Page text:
Lawrence Livermore National Laboratory had a nuclear fusion breakthrough last month. (Using an approach involving giant lasers, its scientists announced the first fusion reaction in a laboratory setting that produced more energy than was used to start the reaction.) I wonder what you think of its approach, which is very different froms that of Helion (which is building a fusion machine that’s reportedly long and narrow and will use aluminum magnates to compress fuel, then expand it to get electricity out of it).
I’m super happy for them. I think it’s a very cool scientific result. As they themselves said, I don’t think it’ll be commercially relevant. And that’s what I’m excited about — not getting fusion to work in a lab, although that is cool, too, but building a system that will work at a super-low cost.
If you look at the previous energy transitions, if you can get the costs of a new form of energy down, it can take over everything else in a couple of decades. And then also a system where we can create enough energy and enough reliable energy, both in terms of the machines not breaking, and also not having the intermittency or the need for storage of solar or wind or something like that. If we can create enough for Earth in, like, 10 years — and I think that’s actually the hardest challenge that Helion faces as we sketch out what it takes operationally to do that, to replace all the current generative capacity on Earth with fusion and to do it really fast and to think about what it really means to build a factory that’s capable of putting out two of these machines a day for a decade — that’s really hard, but also a super fun problem.
So I’m very happy there’s a fusion race, I think that’s great. I’m also very happy solar and batteries are getting so cheap. But I think what will matter is who can deliver energy the cheapest and enough of it.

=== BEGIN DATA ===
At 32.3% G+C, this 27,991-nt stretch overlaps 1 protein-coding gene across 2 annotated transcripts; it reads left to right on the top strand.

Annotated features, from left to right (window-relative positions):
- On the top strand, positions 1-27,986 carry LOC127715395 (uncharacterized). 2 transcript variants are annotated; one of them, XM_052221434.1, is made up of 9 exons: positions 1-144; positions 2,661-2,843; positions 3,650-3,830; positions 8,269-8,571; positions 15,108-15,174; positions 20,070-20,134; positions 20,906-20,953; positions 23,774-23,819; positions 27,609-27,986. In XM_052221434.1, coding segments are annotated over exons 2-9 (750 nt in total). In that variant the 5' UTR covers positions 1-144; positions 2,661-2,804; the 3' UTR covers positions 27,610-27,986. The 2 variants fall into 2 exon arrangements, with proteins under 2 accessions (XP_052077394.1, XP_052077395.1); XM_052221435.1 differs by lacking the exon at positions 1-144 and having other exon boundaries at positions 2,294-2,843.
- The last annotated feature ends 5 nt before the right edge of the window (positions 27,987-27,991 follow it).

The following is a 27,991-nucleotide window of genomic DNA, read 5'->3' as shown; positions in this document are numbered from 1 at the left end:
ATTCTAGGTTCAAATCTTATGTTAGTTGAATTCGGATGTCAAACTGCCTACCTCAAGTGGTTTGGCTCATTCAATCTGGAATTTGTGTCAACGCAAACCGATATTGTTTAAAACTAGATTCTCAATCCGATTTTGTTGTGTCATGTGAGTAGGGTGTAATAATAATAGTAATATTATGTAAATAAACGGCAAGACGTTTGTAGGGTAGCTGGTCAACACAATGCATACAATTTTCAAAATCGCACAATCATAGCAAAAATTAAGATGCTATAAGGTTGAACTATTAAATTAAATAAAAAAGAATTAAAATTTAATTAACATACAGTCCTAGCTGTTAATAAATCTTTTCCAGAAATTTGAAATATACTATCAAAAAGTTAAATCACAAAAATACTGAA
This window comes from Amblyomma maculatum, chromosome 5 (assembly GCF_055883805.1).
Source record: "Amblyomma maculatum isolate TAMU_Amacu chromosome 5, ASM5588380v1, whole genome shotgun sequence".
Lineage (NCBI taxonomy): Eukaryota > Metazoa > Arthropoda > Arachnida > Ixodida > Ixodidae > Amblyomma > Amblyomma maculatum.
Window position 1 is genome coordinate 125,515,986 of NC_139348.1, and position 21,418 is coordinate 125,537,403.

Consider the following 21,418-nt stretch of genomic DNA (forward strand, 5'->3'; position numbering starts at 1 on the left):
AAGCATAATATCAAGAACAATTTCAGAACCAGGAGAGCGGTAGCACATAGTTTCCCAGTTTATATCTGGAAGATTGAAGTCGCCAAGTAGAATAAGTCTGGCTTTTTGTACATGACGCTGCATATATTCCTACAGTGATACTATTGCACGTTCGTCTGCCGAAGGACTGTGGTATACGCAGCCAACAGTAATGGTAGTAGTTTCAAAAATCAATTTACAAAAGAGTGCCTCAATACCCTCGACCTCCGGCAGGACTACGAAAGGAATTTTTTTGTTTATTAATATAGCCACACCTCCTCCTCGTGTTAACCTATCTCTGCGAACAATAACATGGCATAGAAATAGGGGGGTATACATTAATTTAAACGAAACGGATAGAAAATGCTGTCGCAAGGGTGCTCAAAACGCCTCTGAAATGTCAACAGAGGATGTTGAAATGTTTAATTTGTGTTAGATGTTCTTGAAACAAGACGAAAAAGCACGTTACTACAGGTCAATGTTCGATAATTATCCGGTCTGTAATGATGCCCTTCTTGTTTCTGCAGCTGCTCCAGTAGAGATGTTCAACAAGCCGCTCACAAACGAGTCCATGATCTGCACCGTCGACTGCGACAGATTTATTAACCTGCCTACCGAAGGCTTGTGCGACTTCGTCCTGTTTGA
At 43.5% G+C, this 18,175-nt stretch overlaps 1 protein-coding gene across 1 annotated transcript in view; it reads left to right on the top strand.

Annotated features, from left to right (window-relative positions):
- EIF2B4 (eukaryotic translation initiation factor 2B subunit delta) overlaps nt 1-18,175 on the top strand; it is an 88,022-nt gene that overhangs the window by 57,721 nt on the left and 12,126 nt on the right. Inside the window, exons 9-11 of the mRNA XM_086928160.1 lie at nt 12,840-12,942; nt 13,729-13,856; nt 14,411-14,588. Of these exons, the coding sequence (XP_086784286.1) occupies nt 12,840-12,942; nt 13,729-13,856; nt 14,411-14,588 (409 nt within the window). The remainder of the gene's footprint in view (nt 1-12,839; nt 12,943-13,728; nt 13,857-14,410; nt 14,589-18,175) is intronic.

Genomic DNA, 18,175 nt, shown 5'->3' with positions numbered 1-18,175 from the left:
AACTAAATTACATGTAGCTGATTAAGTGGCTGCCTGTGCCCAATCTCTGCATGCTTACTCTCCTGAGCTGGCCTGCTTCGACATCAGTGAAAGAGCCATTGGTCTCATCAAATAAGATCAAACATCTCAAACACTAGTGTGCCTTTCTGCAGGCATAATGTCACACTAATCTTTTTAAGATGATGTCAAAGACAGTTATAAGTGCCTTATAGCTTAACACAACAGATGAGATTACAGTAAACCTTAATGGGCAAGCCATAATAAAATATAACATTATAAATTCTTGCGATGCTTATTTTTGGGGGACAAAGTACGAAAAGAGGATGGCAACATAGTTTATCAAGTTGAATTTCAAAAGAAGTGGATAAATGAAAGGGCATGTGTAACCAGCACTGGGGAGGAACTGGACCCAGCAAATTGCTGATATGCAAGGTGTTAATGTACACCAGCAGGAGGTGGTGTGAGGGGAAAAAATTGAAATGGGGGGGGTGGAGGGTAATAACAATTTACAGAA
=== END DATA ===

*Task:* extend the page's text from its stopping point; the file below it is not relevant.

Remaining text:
Why is Helion’s approach superior to what dozens of nations are working on in Southern France?
Yeah, well, that thing, Iter, I think probably will work, but to what I was just saying earlier, I think it will be commercially irrelevant. They also [themselves] think it’ll be commercially irrelevant.
The thing that is so exciting to me about Helion is that it’s a simple machine at an affordable cost and a reasonable size. There’s a bunch of different elements of it other than the giant [experimental machine being developed by these nations], but one that is very cool is that what comes out of the reaction is charged particles, not heat. Almost all other [alternatives], like a coal plant or natural gas plant or whatever, makes heat that drives a steam turbine. Helion makes charged particles that push back on the magnet and drive an electrical current down a wire. There’s no heat cycle at all. And so it can be a much simpler, much more efficient system.
I think is missed out of the whole discussion on fusion but [is] really great. It also means we don’t have to deal with much nuclear material. We don’t ever have dangerous waste or even a dangerous system. You could touch it pretty shortly after it turns off.
It’s building a big facility right now. Has it proven its thesis yet?
We’ll have more to share there shortly . . .
My general approach is, if there’s an area that I think is really important, like energy, for example, I tried to find the best fusion and the best fission company I can. They’re competitive in the sense that they’re both trying to make cheap energy, but we desperately need more cheap energy. It’s a huge market; I think they can both work.